Methods for capturing and analyzing adaptations: implications for implementation research

Implement Sci. 2022 Jul 29;17(1):51. doi: 10.1186/s13012-022-01218-3.

Abstract

Background: Interventions are often adapted; some adaptations may provoke more favorable outcomes, whereas some may not. A better understanding of the adaptations and their intended goals may elucidate which adaptations produce better outcomes. Improved methods are needed to better capture and characterize the impact of intervention adaptations.

Methods: We used multiple data collection and analytic methods to characterize adaptations made by practices participating in a hybrid effectiveness-implementation study of a complex, multicomponent diabetes intervention. Data collection methods to identify adaptations included interviews, observations, and facilitator sessions resulting in transcripts, templated notes, and field notes. Adaptations gleaned from these sources were reduced and combined; then, their components were cataloged according to the framework for reporting adaptations and modifications to evidence-based interventions (FRAME). Analytic methods to characterize adaptations included a co-occurrence table, statistically based k-means clustering, and a taxonomic analysis.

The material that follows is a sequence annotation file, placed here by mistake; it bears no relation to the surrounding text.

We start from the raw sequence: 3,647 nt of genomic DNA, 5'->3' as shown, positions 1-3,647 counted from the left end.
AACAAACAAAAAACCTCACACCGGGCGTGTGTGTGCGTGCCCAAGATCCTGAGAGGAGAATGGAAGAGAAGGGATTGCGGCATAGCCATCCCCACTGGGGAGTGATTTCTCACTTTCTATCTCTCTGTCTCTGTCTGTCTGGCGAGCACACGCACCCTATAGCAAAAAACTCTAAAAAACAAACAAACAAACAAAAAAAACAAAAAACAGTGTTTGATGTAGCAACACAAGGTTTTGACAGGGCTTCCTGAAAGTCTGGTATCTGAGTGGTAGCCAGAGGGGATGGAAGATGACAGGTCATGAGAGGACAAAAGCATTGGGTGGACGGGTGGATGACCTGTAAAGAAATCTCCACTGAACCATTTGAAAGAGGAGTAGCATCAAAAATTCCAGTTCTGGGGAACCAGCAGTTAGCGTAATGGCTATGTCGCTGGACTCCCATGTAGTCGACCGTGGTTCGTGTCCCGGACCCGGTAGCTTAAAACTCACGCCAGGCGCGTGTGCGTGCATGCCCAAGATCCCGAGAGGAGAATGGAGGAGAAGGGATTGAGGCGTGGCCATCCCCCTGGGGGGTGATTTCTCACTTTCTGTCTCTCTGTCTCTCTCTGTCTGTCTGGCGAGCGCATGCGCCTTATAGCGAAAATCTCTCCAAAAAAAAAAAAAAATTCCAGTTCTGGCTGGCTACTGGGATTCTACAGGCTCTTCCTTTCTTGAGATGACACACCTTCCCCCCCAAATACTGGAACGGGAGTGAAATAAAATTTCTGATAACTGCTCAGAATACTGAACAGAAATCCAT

Results: We found that (1) different data collection methods elicited more overall adaptations, (2) multiple data collection methods provided understanding of the components of and reasons for adaptation, and (3) analytic methods revealed ways that adaptation components cluster together in unique patterns producing adaptation "types." These types may be useful for understanding how the "who, what, how, and why" of adaptations may fit together and for analyzing with outcome data to determine if the adaptations produce more favorable outcomes rather than by adaptation components individually.

Conclusion: Adaptations were prevalent and discoverable through different methods. Enhancing methods to describe adaptations may better illuminate what works in providing improved intervention fit within context.

Trial registration: This trial is registered on clinicaltrials.gov under Trial number NCT03590041 , posted July 18, 2018.

Keywords: Adaptation; Implementation fidelity; Qualitative methods; Shared medical appointments.

Publication types

  • Research Support, Non-U.S. Gov't

MeSH terms

  • Diabetes Mellitus*
  • Humans

Associated data

  • ClinicalTrials.gov/NCT03590041